Supper was a major operation on our stove, which had to be pumped constantly, but we enjoyed cooking our own food. (We always had rice and hot tea. Our meat varied: fresh fish, dried fish, canned meatballs and gravy (from Australia), stewed pork, or duck (both from China). The Chinese fellow in the rest house taught us a delicious way to cook vegetables. We’d buy 30 cents Malay worth of leafy vegetables (we tried three kinds) and 20 cents Malay worth of fresh shrimp, add some oil, and cook them together in a frying pan. The sweetness of the shrimp would keep the greens from being bitter. While we waited, Peggy was frustrated because there were no English bookstores in Kuala Lipis, so she spent much of her time working crossword puzzles.

8. Our lazy life ended on August 21 (1969). A major in the British Army (stationed in Singapore) had reserved a boat into the park. Since he had only two daughters with him (his wife was expecting in three weeks, and his son was recuperating from being stung by a cone shell), there was plenty room for us. We met Major Smith the night before, and during our conversation Peggy mentioned that the $120 Malay was more than we could afford for a boat. That was the first he had heard of its being so expensive, although he had been corresponding with park officials.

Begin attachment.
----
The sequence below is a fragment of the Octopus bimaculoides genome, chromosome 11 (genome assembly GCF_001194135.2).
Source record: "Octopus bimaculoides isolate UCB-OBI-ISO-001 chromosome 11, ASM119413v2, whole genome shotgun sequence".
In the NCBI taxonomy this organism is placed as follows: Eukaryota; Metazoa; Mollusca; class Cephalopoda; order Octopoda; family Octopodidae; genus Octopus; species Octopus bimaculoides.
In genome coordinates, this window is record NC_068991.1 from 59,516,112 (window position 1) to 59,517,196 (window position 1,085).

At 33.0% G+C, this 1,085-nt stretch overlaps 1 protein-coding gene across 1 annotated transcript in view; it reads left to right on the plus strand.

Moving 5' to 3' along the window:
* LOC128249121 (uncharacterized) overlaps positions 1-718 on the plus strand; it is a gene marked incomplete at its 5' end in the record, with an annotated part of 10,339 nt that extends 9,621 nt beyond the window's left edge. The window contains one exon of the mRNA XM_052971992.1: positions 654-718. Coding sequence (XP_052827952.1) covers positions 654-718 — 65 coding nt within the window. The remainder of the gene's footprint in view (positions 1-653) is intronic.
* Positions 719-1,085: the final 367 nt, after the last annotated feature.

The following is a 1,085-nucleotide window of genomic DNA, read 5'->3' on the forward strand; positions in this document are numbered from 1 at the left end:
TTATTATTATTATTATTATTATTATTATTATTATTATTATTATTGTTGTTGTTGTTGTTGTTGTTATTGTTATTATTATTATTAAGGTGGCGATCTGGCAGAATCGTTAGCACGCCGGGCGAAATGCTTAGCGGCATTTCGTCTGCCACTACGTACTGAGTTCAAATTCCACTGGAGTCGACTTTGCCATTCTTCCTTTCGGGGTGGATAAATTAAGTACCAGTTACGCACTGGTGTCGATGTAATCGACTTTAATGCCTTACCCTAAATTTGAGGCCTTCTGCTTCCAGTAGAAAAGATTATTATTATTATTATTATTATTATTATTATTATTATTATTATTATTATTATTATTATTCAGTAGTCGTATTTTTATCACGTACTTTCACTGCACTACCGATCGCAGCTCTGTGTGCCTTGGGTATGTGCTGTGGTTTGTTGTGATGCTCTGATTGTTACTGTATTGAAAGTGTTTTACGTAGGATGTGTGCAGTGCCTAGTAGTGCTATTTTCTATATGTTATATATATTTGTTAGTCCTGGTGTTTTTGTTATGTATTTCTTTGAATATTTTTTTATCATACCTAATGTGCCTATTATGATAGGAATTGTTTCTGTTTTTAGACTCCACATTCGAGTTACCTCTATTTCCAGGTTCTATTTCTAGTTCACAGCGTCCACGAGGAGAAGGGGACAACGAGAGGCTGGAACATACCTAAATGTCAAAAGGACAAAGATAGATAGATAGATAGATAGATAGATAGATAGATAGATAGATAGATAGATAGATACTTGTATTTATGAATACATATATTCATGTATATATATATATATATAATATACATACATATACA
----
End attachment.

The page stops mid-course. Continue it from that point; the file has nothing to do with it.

We made arrangements to leave our bicycles and some of our extra stuff in the garage where we had been staying – for a $1.00 Malay a day. At the last moment we found out that we could leave our stuff at an army station around the corner for free. So Peggy went with Major Smith and his daughters to the train station, while I took care of the bikes. I just almost missed the train because it turned out that a general was arriving that day and the army people didn’t want our large messy basket (and bikes) cluttering up their place. So I had to lug everything back to the place where we had been staying. I arrived at the station three or four minutes before the train pulled out.

The train ride took about an hour and took us within two miles of where we were to catch the boat. When we got off the train, Major Smith began inquiring about the price. The fee was $12.50 or $15 (depending on the size of the boat) plus the cost of the gas: 46 gallons at $2.60 per gallon one way! So the major had a conference with his daughters, and they decided they’d rather spend the $200 or so it would have cost them going up the East Coast. So that was the end of our trip to the park. We spent a pleasant afternoon eating a picnic lunch with the Smiths and walking two miles to the river and back, while we waited for the 7:15 train back to Kuala Lipis. At one point we were caught in a downpour. Major Smith’s daughters thought we should get out of it, but we had no where to go. So the major shrugged and threw up his hand, and we all waited the storm out under a tree.

Peggy and Randy Ford

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Peggy and Randy Ford Authors- FOUND OUR WAY 19th Installment